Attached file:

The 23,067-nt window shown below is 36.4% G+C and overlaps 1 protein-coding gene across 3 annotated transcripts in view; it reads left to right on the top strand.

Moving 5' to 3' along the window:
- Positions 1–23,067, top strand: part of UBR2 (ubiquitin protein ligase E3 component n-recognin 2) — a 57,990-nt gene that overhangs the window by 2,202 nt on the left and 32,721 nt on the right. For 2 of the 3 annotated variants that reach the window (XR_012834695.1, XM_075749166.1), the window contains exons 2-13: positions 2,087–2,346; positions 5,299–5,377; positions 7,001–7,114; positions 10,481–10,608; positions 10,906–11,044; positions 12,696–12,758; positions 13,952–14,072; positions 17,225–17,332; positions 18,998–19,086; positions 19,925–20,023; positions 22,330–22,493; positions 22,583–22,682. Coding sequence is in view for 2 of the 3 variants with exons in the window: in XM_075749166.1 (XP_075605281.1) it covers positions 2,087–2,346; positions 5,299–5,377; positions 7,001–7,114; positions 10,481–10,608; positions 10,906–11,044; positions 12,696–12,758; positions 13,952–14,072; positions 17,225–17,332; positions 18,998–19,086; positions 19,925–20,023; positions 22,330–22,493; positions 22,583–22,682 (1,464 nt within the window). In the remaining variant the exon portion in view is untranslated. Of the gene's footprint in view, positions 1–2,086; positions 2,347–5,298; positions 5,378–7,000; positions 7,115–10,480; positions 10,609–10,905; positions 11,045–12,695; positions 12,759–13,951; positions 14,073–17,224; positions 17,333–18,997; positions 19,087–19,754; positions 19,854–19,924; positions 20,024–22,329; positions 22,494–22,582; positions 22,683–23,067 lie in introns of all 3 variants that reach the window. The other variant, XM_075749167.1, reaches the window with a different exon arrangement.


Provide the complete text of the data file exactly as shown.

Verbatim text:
The 23,067-nt window shown below is 36.4% G+C and overlaps 1 protein-coding gene across 3 annotated transcripts in view; it reads left to right on the top strand.

Moving 5' to 3' along the window:
- Positions 1–23,067, top strand: part of UBR2 (ubiquitin protein ligase E3 component n-recognin 2) — a 57,990-nt gene that overhangs the window by 2,202 nt on the left and 32,721 nt on the right. For 2 of the 3 annotated variants that reach the window (XR_012834695.1, XM_075749166.1), the window contains exons 2-13: positions 2,087–2,346; positions 5,299–5,377; positions 7,001–7,114; positions 10,481–10,608; positions 10,906–11,044; positions 12,696–12,758; positions 13,952–14,072; positions 17,225–17,332; positions 18,998–19,086; positions 19,925–20,023; positions 22,330–22,493; positions 22,583–22,682. Coding sequence is in view for 2 of the 3 variants with exons in the window: in XM_075749166.1 (XP_075605281.1) it covers positions 2,087–2,346; positions 5,299–5,377; positions 7,001–7,114; positions 10,481–10,608; positions 10,906–11,044; positions 12,696–12,758; positions 13,952–14,072; positions 17,225–17,332; positions 18,998–19,086; positions 19,925–20,023; positions 22,330–22,493; positions 22,583–22,682 (1,464 nt within the window). In the remaining variant the exon portion in view is untranslated. Of the gene's footprint in view, positions 1–2,086; positions 2,347–5,298; positions 5,378–7,000; positions 7,115–10,480; positions 10,609–10,905; positions 11,045–12,695; positions 12,759–13,951; positions 14,073–17,224; positions 17,333–18,997; positions 19,087–19,754; positions 19,854–19,924; positions 20,024–22,329; positions 22,494–22,582; positions 22,683–23,067 lie in introns of all 3 variants that reach the window. The other variant, XM_075749167.1, reaches the window with a different exon arrangement.